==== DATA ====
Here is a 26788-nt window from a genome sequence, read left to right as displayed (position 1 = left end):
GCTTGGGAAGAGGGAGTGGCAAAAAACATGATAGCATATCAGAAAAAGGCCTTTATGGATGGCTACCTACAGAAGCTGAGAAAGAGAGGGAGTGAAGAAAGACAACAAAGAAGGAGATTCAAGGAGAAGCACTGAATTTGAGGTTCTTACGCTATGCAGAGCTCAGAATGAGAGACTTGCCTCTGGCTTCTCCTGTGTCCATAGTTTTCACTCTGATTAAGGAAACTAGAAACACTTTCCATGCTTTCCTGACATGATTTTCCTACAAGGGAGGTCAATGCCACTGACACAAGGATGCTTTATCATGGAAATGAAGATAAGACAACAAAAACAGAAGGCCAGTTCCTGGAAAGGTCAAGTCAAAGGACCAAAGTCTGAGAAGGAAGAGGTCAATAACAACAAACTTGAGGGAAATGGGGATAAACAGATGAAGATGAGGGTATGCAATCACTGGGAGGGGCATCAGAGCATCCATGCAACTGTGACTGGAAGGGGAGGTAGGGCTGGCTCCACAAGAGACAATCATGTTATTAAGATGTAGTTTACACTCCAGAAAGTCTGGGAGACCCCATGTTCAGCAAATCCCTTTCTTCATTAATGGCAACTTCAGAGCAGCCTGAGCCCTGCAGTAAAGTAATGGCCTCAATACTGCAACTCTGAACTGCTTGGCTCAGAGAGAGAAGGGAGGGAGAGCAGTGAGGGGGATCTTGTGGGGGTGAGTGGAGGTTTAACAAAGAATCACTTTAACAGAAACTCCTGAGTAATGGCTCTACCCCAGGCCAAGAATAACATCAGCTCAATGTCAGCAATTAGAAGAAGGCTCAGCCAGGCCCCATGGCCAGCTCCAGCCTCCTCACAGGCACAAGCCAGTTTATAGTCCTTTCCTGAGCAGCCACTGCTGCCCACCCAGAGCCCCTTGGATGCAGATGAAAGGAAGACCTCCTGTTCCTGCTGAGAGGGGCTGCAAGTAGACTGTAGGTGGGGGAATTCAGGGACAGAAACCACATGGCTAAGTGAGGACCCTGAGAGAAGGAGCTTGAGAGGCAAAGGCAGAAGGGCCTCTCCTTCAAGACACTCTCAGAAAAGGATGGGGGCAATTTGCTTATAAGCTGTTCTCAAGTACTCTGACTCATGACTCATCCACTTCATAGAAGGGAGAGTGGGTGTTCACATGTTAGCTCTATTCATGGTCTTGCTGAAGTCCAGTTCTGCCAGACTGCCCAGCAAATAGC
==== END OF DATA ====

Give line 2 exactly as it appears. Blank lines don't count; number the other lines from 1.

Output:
GCTTGGGAAGAGGGAGTGGCAAAAAACATGATAGCATATCAGAAAAAGGCCTTTATGGATGGCTACCTACAGAAGCTGAGAAAGAGAGGGAGTGAAGAAAGACAACAAAGAAGGAGATTCAAGGAGAAGCACTGAATTTGAGGTTCTTACGCTATGCAGAGCTCAGAATGAGAGACTTGCCTCTGGCTTCTCCTGTGTCCATAGTTTTCACTCTGATTAAGGAAACTAGAAACACTTTCCATGCTTTCCTGACATGATTTTCCTACAAGGGAGGTCAATGCCACTGACACAAGGATGCTTTATCATGGAAATGAAGATAAGACAACAAAAACAGAAGGCCAGTTCCTGGAAAGGTCAAGTCAAAGGACCAAAGTCTGAGAAGGAAGAGGTCAATAACAACAAACTTGAGGGAAATGGGGATAAACAGATGAAGATGAGGGTATGCAATCACTGGGAGGGGCATCAGAGCATCCATGCAACTGTGACTGGAAGGGGAGGTAGGGCTGGCTCCACAAGAGACAATCATGTTATTAAGATGTAGTTTACACTCCAGAAAGTCTGGGAGACCCCATGTTCAGCAAATCCCTTTCTTCATTAATGGCAACTTCAGAGCAGCCTGAGCCCTGCAGTAAAGTAATGGCCTCAATACTGCAACTCTGAACTGCTTGGCTCAGAGAGAGAAGGGAGGGAGAGCAGTGAGGGGGATCTTGTGGGGGTGAGTGGAGGTTTAACAAAGAATCACTTTAACAGAAACTCCTGAGTAATGGCTCTACCCCAGGCCAAGAATAACATCAGCTCAATGTCAGCAATTAGAAGAAGGCTCAGCCAGGCCCCATGGCCAGCTCCAGCCTCCTCACAGGCACAAGCCAGTTTATAGTCCTTTCCTGAGCAGCCACTGCTGCCCACCCAGAGCCCCTTGGATGCAGATGAAAGGAAGACCTCCTGTTCCTGCTGAGAGGGGCTGCAAGTAGACTGTAGGTGGGGGAATTCAGGGACAGAAACCACATGGCTAAGTGAGGACCCTGAGAGAAGGAGCTTGAGAGGCAAAGGCAGAAGGGCCTCTCCTTCAAGACACTCTCAGAAAAGGATGGGGGCAATTTGCTTATAAGCTGTTCTCAAGTACTCTGACTCATGACTCATCCACTTCATAGAAGGGAGAGTGGGTGTTCACATGTTAGCTCTATTCATGGTCTTGCTGAAGTCCAGTTCTGCCAGACTGCCCAGCAAATAGC